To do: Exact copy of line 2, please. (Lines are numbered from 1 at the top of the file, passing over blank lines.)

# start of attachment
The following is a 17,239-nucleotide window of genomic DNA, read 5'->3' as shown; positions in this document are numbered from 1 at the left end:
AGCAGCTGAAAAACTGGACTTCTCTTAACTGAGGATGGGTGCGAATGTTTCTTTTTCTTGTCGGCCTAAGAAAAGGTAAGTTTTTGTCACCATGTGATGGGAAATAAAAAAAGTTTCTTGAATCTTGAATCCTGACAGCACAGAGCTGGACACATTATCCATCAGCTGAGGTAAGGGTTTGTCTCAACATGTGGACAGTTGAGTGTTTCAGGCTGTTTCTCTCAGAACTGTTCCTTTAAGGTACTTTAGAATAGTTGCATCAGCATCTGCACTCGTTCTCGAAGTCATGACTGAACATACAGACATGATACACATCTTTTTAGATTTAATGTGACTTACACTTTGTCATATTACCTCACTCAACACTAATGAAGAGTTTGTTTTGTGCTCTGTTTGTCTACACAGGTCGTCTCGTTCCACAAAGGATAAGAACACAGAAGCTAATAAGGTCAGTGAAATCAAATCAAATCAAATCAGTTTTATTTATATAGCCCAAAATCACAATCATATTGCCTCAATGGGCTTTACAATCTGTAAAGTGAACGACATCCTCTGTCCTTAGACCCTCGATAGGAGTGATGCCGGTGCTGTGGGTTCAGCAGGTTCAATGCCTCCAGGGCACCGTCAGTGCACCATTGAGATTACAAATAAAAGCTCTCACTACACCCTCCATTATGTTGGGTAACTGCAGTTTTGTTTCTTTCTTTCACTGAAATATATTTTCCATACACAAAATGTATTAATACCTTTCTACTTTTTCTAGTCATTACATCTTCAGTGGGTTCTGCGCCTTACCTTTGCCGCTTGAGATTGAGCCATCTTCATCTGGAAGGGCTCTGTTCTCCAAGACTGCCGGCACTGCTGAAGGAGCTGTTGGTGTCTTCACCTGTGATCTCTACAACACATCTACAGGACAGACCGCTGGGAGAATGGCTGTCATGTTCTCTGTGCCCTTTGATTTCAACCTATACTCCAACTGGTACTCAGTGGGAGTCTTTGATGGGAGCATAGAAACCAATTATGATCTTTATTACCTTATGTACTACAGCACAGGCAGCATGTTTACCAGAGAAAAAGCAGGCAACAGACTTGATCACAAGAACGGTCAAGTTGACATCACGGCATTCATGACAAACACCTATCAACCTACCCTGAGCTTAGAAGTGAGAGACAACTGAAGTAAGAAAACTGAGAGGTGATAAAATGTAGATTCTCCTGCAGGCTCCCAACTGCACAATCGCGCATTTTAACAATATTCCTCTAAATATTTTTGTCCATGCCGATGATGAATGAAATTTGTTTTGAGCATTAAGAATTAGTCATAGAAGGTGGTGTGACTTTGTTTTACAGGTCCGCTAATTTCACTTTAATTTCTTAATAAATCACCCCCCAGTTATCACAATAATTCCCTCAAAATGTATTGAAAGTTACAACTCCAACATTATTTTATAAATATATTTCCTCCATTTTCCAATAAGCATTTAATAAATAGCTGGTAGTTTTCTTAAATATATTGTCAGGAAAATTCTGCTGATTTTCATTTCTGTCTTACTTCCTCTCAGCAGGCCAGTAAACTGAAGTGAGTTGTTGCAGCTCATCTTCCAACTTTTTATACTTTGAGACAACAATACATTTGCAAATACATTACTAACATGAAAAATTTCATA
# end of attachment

AGCAGCTGAAAAACTGGACTTCTCTTAACTGAGGATGGGTGCGAATGTTTCTTTTTCTTGTCGGCCTAAGAAAAGGTAAGTTTTTGTCACCATGTGATGGGAAATAAAAAAAGTTTCTTGAATCTTGAATCCTGACAGCACAGAGCTGGACACATTATCCATCAGCTGAGGTAAGGGTTTGTCTCAACATGTGGACAGTTGAGTGTTTCAGGCTGTTTCTCTCAGAACTGTTCCTTTAAGGTACTTTAGAATAGTTGCATCAGCATCTGCACTCGTTCTCGAAGTCATGACTGAACATACAGACATGATACACATCTTTTTAGATTTAATGTGACTTACACTTTGTCATATTACCTCACTCAACACTAATGAAGAGTTTGTTTTGTGCTCTGTTTGTCTACACAGGTCGTCTCGTTCCACAAAGGATAAGAACACAGAAGCTAATAAGGTCAGTGAAATCAAATCAAATCAAATCAGTTTTATTTATATAGCCCAAAATCACAATCATATTGCCTCAATGGGCTTTACAATCTGTAAAGTGAACGACATCCTCTGTCCTTAGACCCTCGATAGGAGTGATGCCGGTGCTGTGGGTTCAGCAGGTTCAATGCCTCCAGGGCACCGTCAGTGCACCATTGAGATTACAAATAAAAGCTCTCACTACACCCTCCATTATGTTGGGTAACTGCAGTTTTGTTTCTTTCTTTCACTGAAATATATTTTCCATACACAAAATGTATTAATACCTTTCTACTTTTTCTAGTCATTACATCTTCAGTGGGTTCTGCGCCTTACCTTTGCCGCTTGAGATTGAGCCATCTTCATCTGGAAGGGCTCTGTTCTCCAAGACTGCCGGCACTGCTGAAGGAGCTGTTGGTGTCTTCACCTGTGATCTCTACAACACATCTACAGGACAGACCGCTGGGAGAATGGCTGTCATGTTCTCTGTGCCCTTTGATTTCAACCTATACTCCAACTGGTACTCAGTGGGAGTCTTTGATGGGAGCATAGAAACCAATTATGATCTTTATTACCTTATGTACTACAGCACAGGCAGCATGTTTACCAGAGAAAAAGCAGGCAACAGACTTGATCACAAGAACGGTCAAGTTGACATCACGGCATTCATGACAAACACCTATCAACCTACCCTGAGCTTAGAAGTGAGAGACAACTGAAGTAAGAAAACTGAGAGGTGATAAAATGTAGATTCTCCTGCAGGCTCCCAACTGCACAATCGCGCATTTTAACAATATTCCTCTAAATATTTTTGTCCATGCCGATGATGAATGAAATTTGTTTTGAGCATTAAGAATTAGTCATAGAAGGTGGTGTGACTTTGTTTTACAGGTCCGCTAATTTCACTTTAATTTCTTAATAAATCACCCCCCAGTTATCACAATAATTCCCTCAAAATGTATTGAAAGTTACAACTCCAACATTATTTTATAAATATATTTCCTCCATTTTCCAATAAGCATTTAATAAATAGCTGGTAGTTTTCTTAAATATATTGTCAGGAAAATTCTGCTGATTTTCATTTCTGTCTTACTTCCTCTCAGCAGGCCAGTAAACTGAAGTGAGTTGTTGCAGCTCATCTTCCAACTTTTTATACTTTGAGACAACAATACATTTGCAAATACATTACTAACATGAAAAATTTCATA